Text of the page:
Facts about Yemen
|Population||23,013,376 (July 2008 est|
|Time zone||UTC+3 (8 hours ahead of Washington, DC during Standard Time)|
Middle East, bordering the Arabian Sea, Gulf of Aden, and Red Sea, between Oman and Saudi Arabia
General info about Yemen
North Yemen became independent of the Ottoman Empire in 1918. The British, who had set up a protectorate area around the southern port of Aden in the 19th century, withdrew in 1967 from what became South Yemen. Three years later, the southern government adopted a Marxist orientation. The massive exodus of hundreds of thousands of Yemenis from the south to the north contributed to two decades of hostility between the states. The two countries were formally unified as the Republic of Yemen in 1990. A southern secessionist movement in 1994 was quickly subdued. In 2000, Saudi Arabia and Yemen agreed to a delimitation of their border.
degree of risk: high
food or waterborne diseases: bacterial and protozoal diarrhea, hepatitis
predominantly Arab; but also Afro-Arab, South Asians, Europeans
HIV/AIDS prevalence rate
0.1% (2001 est.)
mostly desert; hot and humid along west coast; temperate in western mountains affected by seasonal monsoon; extraordinarily hot, dry, harsh desert in east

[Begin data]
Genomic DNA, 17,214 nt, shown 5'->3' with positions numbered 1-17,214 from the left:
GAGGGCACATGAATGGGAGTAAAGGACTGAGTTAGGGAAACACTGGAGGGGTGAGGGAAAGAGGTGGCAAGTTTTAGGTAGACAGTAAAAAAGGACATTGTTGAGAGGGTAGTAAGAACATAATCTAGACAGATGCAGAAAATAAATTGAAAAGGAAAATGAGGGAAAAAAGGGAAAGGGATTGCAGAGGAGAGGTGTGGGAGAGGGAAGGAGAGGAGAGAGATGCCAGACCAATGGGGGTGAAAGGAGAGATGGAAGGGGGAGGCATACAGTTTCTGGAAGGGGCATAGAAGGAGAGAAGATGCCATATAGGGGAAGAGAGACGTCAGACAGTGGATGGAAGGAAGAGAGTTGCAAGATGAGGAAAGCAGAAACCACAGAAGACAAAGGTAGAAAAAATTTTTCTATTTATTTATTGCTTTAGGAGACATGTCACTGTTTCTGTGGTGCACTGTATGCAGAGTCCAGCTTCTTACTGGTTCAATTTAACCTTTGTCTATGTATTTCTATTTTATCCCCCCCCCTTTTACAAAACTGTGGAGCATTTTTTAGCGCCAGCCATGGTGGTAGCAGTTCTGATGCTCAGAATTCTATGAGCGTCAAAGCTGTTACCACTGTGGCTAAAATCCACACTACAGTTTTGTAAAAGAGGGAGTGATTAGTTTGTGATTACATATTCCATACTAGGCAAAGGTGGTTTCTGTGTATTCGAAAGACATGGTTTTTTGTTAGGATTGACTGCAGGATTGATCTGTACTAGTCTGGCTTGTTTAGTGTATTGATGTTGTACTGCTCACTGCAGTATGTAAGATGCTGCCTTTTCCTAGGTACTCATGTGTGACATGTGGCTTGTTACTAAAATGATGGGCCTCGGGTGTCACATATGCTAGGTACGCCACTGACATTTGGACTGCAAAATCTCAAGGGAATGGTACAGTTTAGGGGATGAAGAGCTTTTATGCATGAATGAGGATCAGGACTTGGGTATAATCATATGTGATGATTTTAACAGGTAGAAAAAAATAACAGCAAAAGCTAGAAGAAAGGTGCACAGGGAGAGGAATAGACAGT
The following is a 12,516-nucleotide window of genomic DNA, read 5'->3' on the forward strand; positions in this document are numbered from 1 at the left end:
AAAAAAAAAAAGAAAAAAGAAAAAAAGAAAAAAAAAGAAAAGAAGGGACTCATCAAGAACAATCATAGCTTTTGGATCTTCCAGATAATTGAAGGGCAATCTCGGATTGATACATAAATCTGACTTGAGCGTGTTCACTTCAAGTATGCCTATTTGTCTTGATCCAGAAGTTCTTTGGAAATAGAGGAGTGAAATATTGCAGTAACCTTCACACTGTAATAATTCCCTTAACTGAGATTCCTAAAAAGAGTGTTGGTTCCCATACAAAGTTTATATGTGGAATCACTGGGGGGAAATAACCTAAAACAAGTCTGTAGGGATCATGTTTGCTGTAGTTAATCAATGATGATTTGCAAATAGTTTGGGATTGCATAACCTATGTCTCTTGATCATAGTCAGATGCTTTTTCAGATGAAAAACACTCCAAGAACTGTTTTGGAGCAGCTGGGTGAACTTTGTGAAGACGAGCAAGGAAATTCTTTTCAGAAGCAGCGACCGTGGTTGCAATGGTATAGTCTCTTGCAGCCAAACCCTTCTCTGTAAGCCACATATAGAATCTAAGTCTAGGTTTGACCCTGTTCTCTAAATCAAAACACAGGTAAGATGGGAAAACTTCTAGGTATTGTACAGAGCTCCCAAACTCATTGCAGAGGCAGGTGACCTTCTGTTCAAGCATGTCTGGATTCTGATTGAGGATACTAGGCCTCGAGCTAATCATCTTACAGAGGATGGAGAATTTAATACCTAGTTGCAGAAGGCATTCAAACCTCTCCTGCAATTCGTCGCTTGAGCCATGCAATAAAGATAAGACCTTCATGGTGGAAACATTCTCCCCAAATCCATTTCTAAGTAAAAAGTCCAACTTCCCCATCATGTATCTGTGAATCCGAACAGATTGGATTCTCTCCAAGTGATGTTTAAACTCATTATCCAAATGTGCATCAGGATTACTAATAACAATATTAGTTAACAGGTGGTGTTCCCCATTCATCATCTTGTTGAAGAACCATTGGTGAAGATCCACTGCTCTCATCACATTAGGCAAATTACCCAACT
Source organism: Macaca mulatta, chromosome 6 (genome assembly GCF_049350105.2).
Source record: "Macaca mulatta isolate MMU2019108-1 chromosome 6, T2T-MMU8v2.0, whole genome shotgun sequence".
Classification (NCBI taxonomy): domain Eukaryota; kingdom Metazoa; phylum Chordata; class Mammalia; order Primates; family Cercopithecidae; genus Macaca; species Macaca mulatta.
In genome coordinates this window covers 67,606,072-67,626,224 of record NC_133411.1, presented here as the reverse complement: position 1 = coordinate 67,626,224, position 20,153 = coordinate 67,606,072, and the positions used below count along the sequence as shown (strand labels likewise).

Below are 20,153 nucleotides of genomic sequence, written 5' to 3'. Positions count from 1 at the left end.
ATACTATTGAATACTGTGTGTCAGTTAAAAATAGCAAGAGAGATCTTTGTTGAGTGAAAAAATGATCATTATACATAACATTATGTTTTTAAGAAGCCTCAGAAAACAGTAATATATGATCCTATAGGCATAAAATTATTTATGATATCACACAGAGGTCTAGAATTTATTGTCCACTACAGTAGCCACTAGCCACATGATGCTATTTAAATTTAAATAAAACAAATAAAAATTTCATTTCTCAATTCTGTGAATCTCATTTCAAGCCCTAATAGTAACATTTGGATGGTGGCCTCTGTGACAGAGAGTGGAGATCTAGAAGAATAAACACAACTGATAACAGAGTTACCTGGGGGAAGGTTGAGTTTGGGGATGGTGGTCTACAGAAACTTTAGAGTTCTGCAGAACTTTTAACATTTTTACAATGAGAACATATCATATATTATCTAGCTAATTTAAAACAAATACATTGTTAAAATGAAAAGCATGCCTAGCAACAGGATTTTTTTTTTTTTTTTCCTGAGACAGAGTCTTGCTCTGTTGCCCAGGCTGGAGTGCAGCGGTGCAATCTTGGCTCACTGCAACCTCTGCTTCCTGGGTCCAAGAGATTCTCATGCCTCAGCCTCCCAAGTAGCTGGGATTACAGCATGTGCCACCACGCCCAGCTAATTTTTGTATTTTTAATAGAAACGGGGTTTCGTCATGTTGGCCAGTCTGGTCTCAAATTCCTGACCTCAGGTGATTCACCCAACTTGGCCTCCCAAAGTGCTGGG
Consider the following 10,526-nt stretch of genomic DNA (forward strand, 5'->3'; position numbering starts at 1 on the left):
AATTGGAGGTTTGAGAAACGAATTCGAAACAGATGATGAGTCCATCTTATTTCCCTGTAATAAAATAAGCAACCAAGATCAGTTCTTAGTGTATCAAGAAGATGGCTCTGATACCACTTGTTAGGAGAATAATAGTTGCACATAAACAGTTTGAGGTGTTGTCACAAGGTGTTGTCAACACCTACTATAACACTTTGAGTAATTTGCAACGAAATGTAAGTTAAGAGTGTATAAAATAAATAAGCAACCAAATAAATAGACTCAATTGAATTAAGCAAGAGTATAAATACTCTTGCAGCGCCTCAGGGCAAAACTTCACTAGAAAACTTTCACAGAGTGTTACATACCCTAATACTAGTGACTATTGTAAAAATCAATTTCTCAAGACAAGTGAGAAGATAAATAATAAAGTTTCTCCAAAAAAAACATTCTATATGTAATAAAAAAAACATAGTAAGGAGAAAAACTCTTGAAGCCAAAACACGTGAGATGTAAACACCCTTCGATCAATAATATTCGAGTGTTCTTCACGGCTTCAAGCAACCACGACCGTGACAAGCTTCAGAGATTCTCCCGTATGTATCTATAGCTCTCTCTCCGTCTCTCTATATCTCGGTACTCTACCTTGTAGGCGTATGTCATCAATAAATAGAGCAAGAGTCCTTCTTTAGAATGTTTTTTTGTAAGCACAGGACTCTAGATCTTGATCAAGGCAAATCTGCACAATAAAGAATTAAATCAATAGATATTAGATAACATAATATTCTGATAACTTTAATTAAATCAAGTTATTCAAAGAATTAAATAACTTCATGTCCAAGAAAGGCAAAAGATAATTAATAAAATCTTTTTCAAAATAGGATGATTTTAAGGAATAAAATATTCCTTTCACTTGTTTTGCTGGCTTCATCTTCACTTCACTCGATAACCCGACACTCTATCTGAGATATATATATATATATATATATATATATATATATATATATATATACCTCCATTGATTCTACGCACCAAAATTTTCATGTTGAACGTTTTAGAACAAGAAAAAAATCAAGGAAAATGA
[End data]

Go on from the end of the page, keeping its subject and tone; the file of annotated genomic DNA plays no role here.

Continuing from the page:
petroleum, fish, rock salt, marble; small deposits of coal, gold, lead, nickel, and copper; fertile soil in west
Yemen, one of the poorest countries in the Arab world, reported average annual growth in the range of 3-4% from 2000 through 2007. In 2008, growth dropped below 3% as the price of oil declined and the slowing global economy reduced demand for oil. Yemen's economic fortunes depend mostly on declining oil resources, but the country is trying to diversify its earnings. In 2006 Yemen began an economic reform program designed to bolster non-oil sectors of the economy and foreign investment. As a result of the program, international donors pledged about $5 billion for development projects. A liquefied natural gas facility is scheduled to open in 2009. Yemen has limited exposure to the international financial system and no capital markets, however, the global financial crisis probably will reduce international aid in 2009.
limited natural fresh water resources; inadequate supplies of potable water; overgrazing; soil erosion; desertification
Cities in Yemenaden bajil ibb jiblah lahij sayyan yarim zabid